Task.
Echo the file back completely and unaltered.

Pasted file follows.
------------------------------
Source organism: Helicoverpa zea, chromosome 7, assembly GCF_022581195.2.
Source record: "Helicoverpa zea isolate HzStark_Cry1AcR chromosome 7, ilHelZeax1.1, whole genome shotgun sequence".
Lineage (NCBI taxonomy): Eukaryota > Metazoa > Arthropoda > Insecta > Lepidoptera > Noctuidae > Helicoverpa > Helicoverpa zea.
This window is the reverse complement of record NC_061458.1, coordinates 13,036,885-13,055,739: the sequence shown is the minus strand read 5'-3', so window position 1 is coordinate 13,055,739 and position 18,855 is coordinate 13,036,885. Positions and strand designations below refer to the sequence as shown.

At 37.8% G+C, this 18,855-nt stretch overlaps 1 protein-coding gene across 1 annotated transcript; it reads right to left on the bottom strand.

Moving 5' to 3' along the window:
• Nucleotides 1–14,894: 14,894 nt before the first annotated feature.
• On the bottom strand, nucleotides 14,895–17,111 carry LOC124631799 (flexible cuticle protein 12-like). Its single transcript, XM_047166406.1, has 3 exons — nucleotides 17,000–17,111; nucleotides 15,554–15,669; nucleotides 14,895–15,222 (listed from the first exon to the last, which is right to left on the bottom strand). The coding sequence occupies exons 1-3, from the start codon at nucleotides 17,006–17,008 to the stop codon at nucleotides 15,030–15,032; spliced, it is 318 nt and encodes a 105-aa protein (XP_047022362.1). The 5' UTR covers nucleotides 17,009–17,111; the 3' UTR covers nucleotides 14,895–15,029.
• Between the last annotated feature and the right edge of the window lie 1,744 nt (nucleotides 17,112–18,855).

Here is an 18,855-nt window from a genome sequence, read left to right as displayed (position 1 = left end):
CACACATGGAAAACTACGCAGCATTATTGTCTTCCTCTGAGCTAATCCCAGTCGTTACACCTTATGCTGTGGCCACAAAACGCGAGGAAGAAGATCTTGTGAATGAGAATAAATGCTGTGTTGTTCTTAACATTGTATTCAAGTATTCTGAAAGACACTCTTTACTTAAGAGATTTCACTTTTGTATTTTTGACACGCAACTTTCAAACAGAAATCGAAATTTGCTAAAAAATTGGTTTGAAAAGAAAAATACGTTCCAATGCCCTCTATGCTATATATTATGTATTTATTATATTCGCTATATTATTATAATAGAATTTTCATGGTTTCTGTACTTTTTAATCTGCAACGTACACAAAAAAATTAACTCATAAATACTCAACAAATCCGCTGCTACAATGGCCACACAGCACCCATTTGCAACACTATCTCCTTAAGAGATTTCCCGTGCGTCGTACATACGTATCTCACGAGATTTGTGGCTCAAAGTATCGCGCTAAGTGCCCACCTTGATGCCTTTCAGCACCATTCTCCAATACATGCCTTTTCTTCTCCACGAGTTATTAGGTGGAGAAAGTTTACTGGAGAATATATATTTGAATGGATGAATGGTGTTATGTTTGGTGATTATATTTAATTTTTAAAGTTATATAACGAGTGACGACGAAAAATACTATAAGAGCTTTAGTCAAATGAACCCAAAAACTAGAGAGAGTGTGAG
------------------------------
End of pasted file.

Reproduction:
Source organism: Helicoverpa zea, chromosome 7, assembly GCF_022581195.2.
Source record: "Helicoverpa zea isolate HzStark_Cry1AcR chromosome 7, ilHelZeax1.1, whole genome shotgun sequence".
Lineage (NCBI taxonomy): Eukaryota > Metazoa > Arthropoda > Insecta > Lepidoptera > Noctuidae > Helicoverpa > Helicoverpa zea.
This window is the reverse complement of record NC_061458.1, coordinates 13,036,885-13,055,739: the sequence shown is the minus strand read 5'-3', so window position 1 is coordinate 13,055,739 and position 18,855 is coordinate 13,036,885. Positions and strand designations below refer to the sequence as shown.

At 37.8% G+C, this 18,855-nt stretch overlaps 1 protein-coding gene across 1 annotated transcript; it reads right to left on the bottom strand.

Moving 5' to 3' along the window:
• Nucleotides 1–14,894: 14,894 nt before the first annotated feature.
• On the bottom strand, nucleotides 14,895–17,111 carry LOC124631799 (flexible cuticle protein 12-like). Its single transcript, XM_047166406.1, has 3 exons — nucleotides 17,000–17,111; nucleotides 15,554–15,669; nucleotides 14,895–15,222 (listed from the first exon to the last, which is right to left on the bottom strand). The coding sequence occupies exons 1-3, from the start codon at nucleotides 17,006–17,008 to the stop codon at nucleotides 15,030–15,032; spliced, it is 318 nt and encodes a 105-aa protein (XP_047022362.1). The 5' UTR covers nucleotides 17,009–17,111; the 3' UTR covers nucleotides 14,895–15,029.
• Between the last annotated feature and the right edge of the window lie 1,744 nt (nucleotides 17,112–18,855).

Here is an 18,855-nt window from a genome sequence, read left to right as displayed (position 1 = left end):
CACACATGGAAAACTACGCAGCATTATTGTCTTCCTCTGAGCTAATCCCAGTCGTTACACCTTATGCTGTGGCCACAAAACGCGAGGAAGAAGATCTTGTGAATGAGAATAAATGCTGTGTTGTTCTTAACATTGTATTCAAGTATTCTGAAAGACACTCTTTACTTAAGAGATTTCACTTTTGTATTTTTGACACGCAACTTTCAAACAGAAATCGAAATTTGCTAAAAAATTGGTTTGAAAAGAAAAATACGTTCCAATGCCCTCTATGCTATATATTATGTATTTATTATATTCGCTATATTATTATAATAGAATTTTCATGGTTTCTGTACTTTTTAATCTGCAACGTACACAAAAAAATTAACTCATAAATACTCAACAAATCCGCTGCTACAATGGCCACACAGCACCCATTTGCAACACTATCTCCTTAAGAGATTTCCCGTGCGTCGTACATACGTATCTCACGAGATTTGTGGCTCAAAGTATCGCGCTAAGTGCCCACCTTGATGCCTTTCAGCACCATTCTCCAATACATGCCTTTTCTTCTCCACGAGTTATTAGGTGGAGAAAGTTTACTGGAGAATATATATTTGAATGGATGAATGGTGTTATGTTTGGTGATTATATTTAATTTTTAAAGTTATATAACGAGTGACGACGAAAAATACTATAAGAGCTTTAGTCAAATGAACCCAAAAACTAGAGAGAGTGTGAG